Magnetic Field

Magnetic fields are produced by electric currents, which can be macroscopic currents in wires, or microscopic currents associated with electrons in atomic orbits. The magnetic field B is defined in terms of force on moving charge in the Lorentz force law. The interaction of magnetic field with charge leads to many practical applications. Magnetic field sources are essentially dipolar in nature, having a north and south magnetic pole. The SI unit for magnetic field is the Tesla, which can be seen from the magnetic part of the Lorentz force law Fmagnetic = qvB to be composed of (Newton x second)/(Coulomb x meter). A smaller magnetic field unit is the Gauss (1 Tesla = 10,000 Gauss).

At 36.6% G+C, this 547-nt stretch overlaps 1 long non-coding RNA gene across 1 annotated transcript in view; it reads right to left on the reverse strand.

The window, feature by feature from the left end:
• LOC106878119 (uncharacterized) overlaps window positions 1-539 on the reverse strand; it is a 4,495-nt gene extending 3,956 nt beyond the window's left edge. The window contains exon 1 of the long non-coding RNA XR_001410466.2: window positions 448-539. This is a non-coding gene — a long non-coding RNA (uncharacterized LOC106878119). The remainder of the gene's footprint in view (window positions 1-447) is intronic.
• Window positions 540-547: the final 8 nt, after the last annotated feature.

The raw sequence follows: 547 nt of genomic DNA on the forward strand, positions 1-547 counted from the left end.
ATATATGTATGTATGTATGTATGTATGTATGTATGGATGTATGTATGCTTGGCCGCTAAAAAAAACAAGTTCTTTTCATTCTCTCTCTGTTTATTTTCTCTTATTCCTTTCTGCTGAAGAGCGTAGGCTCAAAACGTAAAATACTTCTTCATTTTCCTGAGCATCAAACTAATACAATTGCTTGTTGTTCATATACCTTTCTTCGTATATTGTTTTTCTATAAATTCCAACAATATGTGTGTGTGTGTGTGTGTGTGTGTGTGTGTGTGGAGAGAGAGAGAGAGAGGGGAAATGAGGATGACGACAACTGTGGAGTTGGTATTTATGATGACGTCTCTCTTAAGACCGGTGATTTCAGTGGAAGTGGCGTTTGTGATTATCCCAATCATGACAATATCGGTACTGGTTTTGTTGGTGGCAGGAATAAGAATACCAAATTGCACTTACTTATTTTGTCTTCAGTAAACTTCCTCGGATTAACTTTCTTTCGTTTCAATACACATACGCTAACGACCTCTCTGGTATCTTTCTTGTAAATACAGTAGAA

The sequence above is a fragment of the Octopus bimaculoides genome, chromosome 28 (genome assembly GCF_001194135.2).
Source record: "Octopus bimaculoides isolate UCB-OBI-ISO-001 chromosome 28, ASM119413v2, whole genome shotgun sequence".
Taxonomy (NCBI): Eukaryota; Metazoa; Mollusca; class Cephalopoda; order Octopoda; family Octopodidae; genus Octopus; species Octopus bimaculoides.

Notes on units
Index

Electromagnetic force

Magnetic field concepts
 
HyperPhysics***** Electricity and Magnetism R Nave
Go Back





Lorentz Force Law

Both the electric field and magnetic field can be defined from the Lorentz force law:

The electric force is straigtforward, being in the direction of the electric field if the charge q is positive, but the direction of the magnetic part of the force is given by the right hand rule.

Index

Electromagnetic force

Magnetic force
 
HyperPhysics***** Electricity and Magnetism R Nave
Go Back





Magnetic Field Units

The standard SI unit for magnetic field is the Tesla, which can be seen from the magnetic part of the Lorentz force law Fmagnetic = qvB to be composed of (Newton x second)/(Coulomb x meter). A smaller magnetic field unit is the Gauss (1 Tesla = 10,000 Gauss).

The magnetic quantity B which is being called "magnetic field" here is sometimes called "magnetic flux density". An older unit name for the Tesla is Webers per meter squared, with the Weber being the unit of magnetic flux.

Magnetid field strength H
Index

Electromagnetic force

Magnetic field concepts
 
HyperPhysics***** Electricity and Magnetism R Nave
Go Back